The Tynes Family
Kathryn Tynes - Autism Parent
On July 8, 2015, a beautiful, healthy baby boy was born. Dylan Edward Jerman. He was born at 7:51 AM and was 21.5 inches long. He was a whopping 8 pounds and 13 ounces. He was PERFECT. After a miscarriage, a year of testing, and four fertility treatments, I finally had my healthy, precious child I was told I would never have. Blonde hair, blue eyes, and the ability to melt every heart around him. He was an amazing baby. Besides colic and six different formulas we had to try, he was absolutely amazing and everything I had ever wanted.
Around a year old, I started to realize that he wasn’t babbling or even trying to talk. He had said “mama” a few times, but then it disappeared. When he started to walk, it was on his tippy toes. He flapped his hands a lot and loved spinning things and lining up his toys. I could see the signs and I expressed my concerns to his pediatrician, but they said he was too young to diagnose. “What makes you think autism?” she said to me. All I could say was, “I just feel it in my heart.”
Fast forward to when he was 15 months old, we returned to his pediatrician where she then referred us to Weisskopf Center in Louisville for autism testing. “I know he has autism. But I can’t tell you that in a definitive diagnosis. He has to be tested in a facility”. The wait was long for his appointment and it dragged my heartstrings through the ringer. January 9th, 2017, after three hours of testing and a panel of different doctors and specialists, we had our answer. Severe autism. Level 3. Nonverbal. He would need help for the rest of his life, they said. “How do you feel hearing this?” one doctor asked me. “I knew it already, I just needed this to get started,” and then the official journey began.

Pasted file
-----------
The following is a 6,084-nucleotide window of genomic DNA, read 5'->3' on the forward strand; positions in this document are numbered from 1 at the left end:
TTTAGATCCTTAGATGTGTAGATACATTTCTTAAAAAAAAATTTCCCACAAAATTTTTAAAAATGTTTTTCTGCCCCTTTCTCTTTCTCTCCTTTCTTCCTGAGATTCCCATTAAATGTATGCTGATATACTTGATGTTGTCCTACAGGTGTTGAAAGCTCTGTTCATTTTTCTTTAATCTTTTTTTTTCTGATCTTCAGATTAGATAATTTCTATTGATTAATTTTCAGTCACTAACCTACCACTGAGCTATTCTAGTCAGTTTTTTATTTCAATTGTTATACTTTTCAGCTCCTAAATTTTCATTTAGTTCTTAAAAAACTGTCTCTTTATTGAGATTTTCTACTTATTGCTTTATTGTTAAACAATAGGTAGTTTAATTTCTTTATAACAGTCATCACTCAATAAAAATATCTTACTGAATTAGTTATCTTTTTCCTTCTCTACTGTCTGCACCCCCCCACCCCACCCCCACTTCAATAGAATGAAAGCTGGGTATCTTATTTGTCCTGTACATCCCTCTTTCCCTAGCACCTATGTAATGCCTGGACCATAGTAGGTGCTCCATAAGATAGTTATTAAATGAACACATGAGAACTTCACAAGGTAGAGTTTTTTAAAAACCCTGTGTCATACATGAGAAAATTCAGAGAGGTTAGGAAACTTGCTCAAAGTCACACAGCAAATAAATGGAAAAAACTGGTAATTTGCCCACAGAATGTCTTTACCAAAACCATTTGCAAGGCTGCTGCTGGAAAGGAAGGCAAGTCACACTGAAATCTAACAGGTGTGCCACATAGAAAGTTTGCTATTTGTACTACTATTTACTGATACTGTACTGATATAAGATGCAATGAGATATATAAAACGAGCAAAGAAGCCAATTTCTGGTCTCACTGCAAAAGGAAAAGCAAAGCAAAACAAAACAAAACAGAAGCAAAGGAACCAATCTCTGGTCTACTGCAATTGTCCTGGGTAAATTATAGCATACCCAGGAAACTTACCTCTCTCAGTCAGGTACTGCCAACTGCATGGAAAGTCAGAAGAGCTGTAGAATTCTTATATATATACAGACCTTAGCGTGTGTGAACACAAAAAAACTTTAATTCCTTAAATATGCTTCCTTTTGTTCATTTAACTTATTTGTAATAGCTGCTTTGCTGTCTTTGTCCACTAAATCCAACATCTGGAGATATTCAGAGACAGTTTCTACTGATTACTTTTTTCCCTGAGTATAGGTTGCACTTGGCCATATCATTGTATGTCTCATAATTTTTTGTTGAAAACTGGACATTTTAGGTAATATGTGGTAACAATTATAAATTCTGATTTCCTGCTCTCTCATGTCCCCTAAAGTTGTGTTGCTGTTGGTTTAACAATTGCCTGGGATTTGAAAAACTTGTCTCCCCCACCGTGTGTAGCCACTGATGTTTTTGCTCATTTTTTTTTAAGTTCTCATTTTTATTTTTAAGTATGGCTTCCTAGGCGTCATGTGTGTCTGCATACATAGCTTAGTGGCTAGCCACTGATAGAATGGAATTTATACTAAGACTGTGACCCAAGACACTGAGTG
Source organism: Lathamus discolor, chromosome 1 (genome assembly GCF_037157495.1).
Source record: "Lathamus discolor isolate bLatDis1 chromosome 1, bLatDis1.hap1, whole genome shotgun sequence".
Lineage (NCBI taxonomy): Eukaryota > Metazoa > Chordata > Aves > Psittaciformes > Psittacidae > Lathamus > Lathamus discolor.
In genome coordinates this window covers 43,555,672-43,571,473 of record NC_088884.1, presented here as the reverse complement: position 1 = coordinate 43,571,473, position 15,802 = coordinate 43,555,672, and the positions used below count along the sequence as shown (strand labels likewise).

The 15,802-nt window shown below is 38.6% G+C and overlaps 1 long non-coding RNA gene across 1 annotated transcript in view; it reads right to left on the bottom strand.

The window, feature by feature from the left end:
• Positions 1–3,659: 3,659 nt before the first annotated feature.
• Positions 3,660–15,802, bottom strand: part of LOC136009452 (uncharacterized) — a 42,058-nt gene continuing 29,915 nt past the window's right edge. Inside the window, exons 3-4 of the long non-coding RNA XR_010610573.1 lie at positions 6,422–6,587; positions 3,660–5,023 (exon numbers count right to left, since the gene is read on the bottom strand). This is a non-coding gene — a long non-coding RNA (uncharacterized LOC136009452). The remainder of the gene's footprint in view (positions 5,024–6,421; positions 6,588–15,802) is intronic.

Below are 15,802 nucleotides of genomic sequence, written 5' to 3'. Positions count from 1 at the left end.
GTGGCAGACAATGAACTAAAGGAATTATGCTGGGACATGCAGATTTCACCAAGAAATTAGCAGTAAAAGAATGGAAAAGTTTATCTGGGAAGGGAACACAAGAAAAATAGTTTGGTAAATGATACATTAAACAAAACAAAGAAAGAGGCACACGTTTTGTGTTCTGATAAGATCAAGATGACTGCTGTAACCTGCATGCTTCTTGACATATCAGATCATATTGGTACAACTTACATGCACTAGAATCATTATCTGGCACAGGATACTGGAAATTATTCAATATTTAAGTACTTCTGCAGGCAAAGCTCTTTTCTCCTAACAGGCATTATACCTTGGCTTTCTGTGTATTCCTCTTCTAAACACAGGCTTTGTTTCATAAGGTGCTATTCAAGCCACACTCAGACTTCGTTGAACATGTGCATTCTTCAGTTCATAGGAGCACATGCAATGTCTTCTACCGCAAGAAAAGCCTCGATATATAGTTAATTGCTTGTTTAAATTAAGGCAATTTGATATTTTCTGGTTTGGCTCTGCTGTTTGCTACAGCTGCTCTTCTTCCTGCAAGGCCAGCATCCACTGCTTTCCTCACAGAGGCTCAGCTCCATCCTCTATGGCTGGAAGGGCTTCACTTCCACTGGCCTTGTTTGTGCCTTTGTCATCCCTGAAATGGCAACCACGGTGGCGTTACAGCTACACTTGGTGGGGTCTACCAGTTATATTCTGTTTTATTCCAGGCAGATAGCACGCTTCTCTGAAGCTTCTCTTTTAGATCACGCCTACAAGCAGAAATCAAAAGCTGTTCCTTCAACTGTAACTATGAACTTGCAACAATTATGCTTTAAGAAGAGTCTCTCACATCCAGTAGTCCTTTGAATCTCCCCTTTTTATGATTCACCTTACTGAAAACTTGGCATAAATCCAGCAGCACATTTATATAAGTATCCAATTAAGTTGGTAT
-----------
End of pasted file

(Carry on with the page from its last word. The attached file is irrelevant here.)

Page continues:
Hearing tests. Vision tests. Motor skill tests. Paperwork – lots and lots of paperwork. I finally got Dylan into services at First Steps in Paducah. They would come to my house and work with him until the age of three, where he transferred his services to the school system he would be attending for pre-k. Early intervention was our absolute best transition into our journey of learning how to join Dylan’s world and help him on his own journey.
Dylan is now turning 7 and I can tell you that the diagnosis papers from when he was 18 months old doesn’t tell the story of the child I spend my days with today. I am blessed to be able to be a stay-at-home mom and help him with his progress every single day. He sings like an angel and mostly communicates through echolalia, though I can say that is changing everyday. He can now answer basic yes/no questions, request things, and cook his own pizza rolls. He is full of energy and life and I am often jealous of his “live life to the fullest” personality he shows every day.
Overall, Dylan is just another child who wants to be loved and live his life with so much joy and happiness. We are absolutely thrilled to have found Families on the Spectrum, and continue to progress through new events and opportunities that we haven’t been able to experience before on our own. Thank you for taking the time to read our story! We hope to continue to spread awareness and love that is AUTISM.